Tue, 21 Sep 2004 10:56:46 GMT
Binary to decimal

Quote:

> This is the way i would do it:
> (error checking not shown.)

> #include <stdio.h>
> int main(int argc,char **argv){
> long res=0;
> if (argc==2){
>   char * bin=argv[1];
>   while(*bin)
>      res=res * 2 + *bin++ -'0';
>   printf("input string is %s  result is %ld\n",argv[1],res);
>   }
> return 0;
> }

It's clever but unfortunately it can't be considered portable on
non-ASCII systems.

--
Ioannis

* Ioannis Vranos
* Programming pages: http://www.noicys.cjb.net
* Alternative URL: http://run.to/noicys

Tue, 21 Sep 2004 21:19:45 GMT
Binary to decimal

Quote:

>> This is the way i would do it:
>> (error checking not shown.)

>> #include <stdio.h>
>> int main(int argc,char **argv){
>> long res=0;
>> if (argc==2){
>>   char * bin=argv[1];
>>   while(*bin)
>>      res=res * 2 + *bin++ -'0';
>>   printf("input string is %s  result is %ld\n",argv[1],res);
>>   }
>> return 0;
>> }
> It's clever but unfortunately it can't be considered portable on
> non-ASCII systems.

Yes it can. '1' - '0' is guaranteed to be 1 by ISO C.

--
Stefan Farfeleder

Tue, 21 Sep 2004 20:46:29 GMT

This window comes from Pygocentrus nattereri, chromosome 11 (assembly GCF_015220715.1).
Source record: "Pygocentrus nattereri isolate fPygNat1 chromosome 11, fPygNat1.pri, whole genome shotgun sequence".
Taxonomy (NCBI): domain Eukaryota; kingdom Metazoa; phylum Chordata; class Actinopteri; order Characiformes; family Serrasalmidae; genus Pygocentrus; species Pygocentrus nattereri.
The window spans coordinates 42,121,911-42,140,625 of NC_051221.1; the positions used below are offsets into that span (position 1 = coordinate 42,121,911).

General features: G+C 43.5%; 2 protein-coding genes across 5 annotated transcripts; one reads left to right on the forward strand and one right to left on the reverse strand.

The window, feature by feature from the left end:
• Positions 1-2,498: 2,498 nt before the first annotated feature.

Binary to decimal

Quote:

> >> #include <stdio.h>
> >> int main(int argc,char **argv){
> >> long res=0;
> >> if (argc==2){
> >>   char * bin=argv[1];
> >>   while(*bin)
> >>      res=res * 2 + *bin++ -'0';
> >>   printf("input string is %s  result is %ld\n",argv[1],res);
> >>   }
> >> return 0;
> >> }

> > It's clever but unfortunately it can't be considered portable on
> > non-ASCII systems.

> Yes it can. '1' - '0' is guaranteed to be 1 by ISO C.

?

'some_number'-'0' is not portable since some encodings other than ASCII
have letter characters and number characters mixed.

--
Ioannis

* Ioannis Vranos
* Programming pages: http://www.noicys.cjb.net
* Alternative URL: http://run.to/noicys

Tue, 21 Sep 2004 22:26:29 GMT
Binary to decimal

Quote:

>> Yes it can. '1' - '0' is guaranteed to be 1 by ISO C.
> ?
> 'some_number'-'0' is not portable since some encodings other than ASCII

ITYM 'some_digit'

Quote:
> have letter characters and number characters mixed.

This part was quoted pretty often here in the last weeks, but here is it
once again:

[#3]  Both  the  basic  source and basic execution character
sets shall have at  least  the  following  members:  the  26
uppercase letters of the Latin alphabet

A  B  C  D  E  F  G  H  I  J  K  L  M
N  O  P  Q  R  S  T  U  V  W  X  Y  Z

the 26 lowercase letters of the Latin alphabet

a  b  c  d  e  f  g  h  i  j  k  l  m
n  o  p  q  r  s  t  u  v  w  x  y  z

the 10 decimal digits

0  1  2  3  4  5  6  7  8  9

the following 29 graphic characters

!  "  #  %  &  '  (  )  *  +  ,  -  .  /  :
;  <  =  >  ?  [  \  ]  ^  _  {  |  }  ~

the  space  character,  and  control characters representing
horizontal  tab,  vertical  tab,   and   form   feed.    The
representation  of  each  member of the source and execution
basic character sets shall fit  in  a  byte.   In  both  the
^^^^^^^^^^^^^
source and execution basic character sets, the value of each
^^^^^^^^^^^^^^^^^^^^^^^^^^^^^^^^^^^^^^^^^^^^^^^^^^^^^^^^^^^^